We can quickly reject Soto's challenges to the district court's technical compliance with Rule 32(c)(3)(D) and its calculation of relevant conduct under the Sentencing Guidelines because, except under the rarest of circumstances (which are not presented here), these are not recognized grounds for a Sec. 2255 collateral attack on a sentence. See Kelly v. United States, 29 F.3d 1107, 1111-14 (7th Cir. 1994); Basile v. United States, 999 F.2d 274 (7th Cir.1993); Scott v. United States, 997 F.2d 340 (7th Cir.1993).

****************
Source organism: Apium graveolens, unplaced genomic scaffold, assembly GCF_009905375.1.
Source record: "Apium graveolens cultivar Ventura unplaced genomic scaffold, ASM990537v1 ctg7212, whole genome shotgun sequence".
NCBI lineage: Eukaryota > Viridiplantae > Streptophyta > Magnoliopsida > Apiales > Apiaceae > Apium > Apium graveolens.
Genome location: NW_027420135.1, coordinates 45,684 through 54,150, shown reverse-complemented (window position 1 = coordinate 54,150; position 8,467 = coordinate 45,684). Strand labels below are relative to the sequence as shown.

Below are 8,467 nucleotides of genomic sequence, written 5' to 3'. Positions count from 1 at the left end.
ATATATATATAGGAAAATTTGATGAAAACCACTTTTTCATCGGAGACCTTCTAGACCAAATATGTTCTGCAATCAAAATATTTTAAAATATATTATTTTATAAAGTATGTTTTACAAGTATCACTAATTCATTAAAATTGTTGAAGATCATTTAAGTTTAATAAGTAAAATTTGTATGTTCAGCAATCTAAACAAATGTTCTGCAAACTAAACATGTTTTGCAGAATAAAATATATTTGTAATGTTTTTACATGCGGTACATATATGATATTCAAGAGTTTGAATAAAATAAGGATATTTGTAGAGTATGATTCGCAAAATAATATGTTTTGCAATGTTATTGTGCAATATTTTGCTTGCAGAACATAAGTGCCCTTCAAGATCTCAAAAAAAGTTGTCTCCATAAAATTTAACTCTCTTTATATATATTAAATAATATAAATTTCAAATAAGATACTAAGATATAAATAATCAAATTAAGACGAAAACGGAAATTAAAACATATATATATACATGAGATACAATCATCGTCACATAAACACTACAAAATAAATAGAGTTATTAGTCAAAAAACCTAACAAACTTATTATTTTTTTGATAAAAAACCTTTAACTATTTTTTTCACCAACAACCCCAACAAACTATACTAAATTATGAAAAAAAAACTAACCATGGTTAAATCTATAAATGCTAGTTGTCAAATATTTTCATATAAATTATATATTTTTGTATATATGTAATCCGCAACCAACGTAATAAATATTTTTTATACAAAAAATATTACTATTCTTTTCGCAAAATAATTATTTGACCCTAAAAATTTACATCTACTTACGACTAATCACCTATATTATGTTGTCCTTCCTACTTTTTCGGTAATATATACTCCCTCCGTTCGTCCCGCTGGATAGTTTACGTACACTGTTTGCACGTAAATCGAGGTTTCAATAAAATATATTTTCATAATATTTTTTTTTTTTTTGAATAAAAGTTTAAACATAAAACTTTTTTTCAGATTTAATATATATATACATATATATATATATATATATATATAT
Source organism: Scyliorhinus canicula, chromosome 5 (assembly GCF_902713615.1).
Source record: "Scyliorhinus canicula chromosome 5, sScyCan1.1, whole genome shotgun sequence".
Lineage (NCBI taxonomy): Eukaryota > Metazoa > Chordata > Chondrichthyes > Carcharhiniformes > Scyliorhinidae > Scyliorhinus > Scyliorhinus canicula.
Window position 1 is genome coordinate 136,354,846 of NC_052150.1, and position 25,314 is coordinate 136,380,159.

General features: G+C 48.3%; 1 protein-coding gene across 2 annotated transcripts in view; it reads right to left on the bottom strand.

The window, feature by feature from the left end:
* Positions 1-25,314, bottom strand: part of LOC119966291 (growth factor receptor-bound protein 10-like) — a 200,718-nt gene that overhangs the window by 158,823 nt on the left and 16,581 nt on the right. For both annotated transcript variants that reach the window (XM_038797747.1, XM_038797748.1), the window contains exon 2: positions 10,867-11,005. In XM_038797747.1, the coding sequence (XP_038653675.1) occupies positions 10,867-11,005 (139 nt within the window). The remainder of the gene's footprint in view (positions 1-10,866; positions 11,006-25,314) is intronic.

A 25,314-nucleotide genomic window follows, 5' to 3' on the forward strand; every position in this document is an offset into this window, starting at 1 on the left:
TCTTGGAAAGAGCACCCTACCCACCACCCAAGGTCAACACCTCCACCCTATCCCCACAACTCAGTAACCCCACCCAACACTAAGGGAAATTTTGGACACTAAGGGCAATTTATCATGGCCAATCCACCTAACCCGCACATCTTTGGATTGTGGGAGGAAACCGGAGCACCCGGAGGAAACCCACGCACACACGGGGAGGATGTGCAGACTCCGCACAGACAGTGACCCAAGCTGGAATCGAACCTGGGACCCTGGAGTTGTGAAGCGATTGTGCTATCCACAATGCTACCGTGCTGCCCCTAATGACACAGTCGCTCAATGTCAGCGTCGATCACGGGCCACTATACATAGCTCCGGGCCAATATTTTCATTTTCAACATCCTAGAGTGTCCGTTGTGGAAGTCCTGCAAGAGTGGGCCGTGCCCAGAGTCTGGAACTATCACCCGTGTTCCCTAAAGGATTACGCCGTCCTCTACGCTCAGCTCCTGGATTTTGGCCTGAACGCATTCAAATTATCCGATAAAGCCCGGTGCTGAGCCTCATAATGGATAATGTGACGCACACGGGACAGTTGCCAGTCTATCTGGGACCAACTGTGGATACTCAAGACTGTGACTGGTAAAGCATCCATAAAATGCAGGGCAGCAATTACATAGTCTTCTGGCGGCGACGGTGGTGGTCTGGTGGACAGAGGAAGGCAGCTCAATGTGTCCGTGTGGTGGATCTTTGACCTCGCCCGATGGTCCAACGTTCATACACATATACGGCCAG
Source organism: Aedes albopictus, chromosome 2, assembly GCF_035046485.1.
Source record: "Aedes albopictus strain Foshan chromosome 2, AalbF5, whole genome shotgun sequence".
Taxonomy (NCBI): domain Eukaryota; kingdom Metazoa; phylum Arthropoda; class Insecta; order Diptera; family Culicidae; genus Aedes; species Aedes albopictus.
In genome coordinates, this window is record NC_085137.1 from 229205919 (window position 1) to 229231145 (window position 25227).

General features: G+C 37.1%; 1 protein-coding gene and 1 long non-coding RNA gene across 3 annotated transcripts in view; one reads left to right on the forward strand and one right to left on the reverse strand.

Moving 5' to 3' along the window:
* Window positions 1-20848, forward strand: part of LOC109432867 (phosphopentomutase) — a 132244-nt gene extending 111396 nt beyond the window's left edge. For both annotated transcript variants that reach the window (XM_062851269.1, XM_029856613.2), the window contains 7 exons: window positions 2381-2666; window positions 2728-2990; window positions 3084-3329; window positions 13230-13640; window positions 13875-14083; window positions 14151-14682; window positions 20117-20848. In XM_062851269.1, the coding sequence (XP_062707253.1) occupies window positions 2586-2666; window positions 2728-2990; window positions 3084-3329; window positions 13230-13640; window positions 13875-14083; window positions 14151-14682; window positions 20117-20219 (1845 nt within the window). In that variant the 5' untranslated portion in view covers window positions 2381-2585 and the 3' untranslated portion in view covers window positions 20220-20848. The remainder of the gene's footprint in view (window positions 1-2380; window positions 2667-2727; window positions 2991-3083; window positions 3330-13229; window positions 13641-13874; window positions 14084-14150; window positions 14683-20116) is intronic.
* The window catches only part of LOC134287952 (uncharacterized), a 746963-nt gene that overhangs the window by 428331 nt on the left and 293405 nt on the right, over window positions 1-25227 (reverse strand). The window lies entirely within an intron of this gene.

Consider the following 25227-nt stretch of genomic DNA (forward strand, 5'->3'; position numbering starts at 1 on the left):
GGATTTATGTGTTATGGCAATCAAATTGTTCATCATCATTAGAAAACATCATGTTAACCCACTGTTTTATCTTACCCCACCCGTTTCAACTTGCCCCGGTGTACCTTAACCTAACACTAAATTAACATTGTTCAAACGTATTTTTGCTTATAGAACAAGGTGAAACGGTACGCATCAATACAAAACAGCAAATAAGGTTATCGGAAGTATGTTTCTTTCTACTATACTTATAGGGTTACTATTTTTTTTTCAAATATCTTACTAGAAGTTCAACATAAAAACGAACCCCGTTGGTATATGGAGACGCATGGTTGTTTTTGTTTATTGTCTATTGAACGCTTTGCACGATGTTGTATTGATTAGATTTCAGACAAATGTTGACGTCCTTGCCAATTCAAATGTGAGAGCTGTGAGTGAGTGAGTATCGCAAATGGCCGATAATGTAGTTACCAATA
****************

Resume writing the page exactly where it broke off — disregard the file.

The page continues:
The opposite is true with respect to Soto's challenges to his counsel's performance. Despite eschewing direct appeal of his conviction and sentence, Soto may collaterally attack the performance of his original counsel because the claims of substandard assistance he presents depend for their success on evidence outside the existing record which must wait for post-conviction proceedings to be adduced. See Guinan v. United States, 6 F.3d 468, 472 (7th Cir.1993). However, while a bare trial record is typically inadequate to conclusively demonstrate a right to relief on such a claim, it may at the same time indicate that no right to relief exists or will emerge upon further evidentiary development. See id. at 474 (Easterbrook, J., concurring). This is not an incongruous position; it merely restates this circuit's view that ineffective assistance of counsel claims, even ones eventually adjudged inevitably meritless, are except under narrow circumstances to be taken up collaterally. Soto brought his claims of ineffective assistance in the right forum; while we can conclude that one certainly must fail on the merits, we cannot be so confident, on this wisp of a record, as to the merits of the other.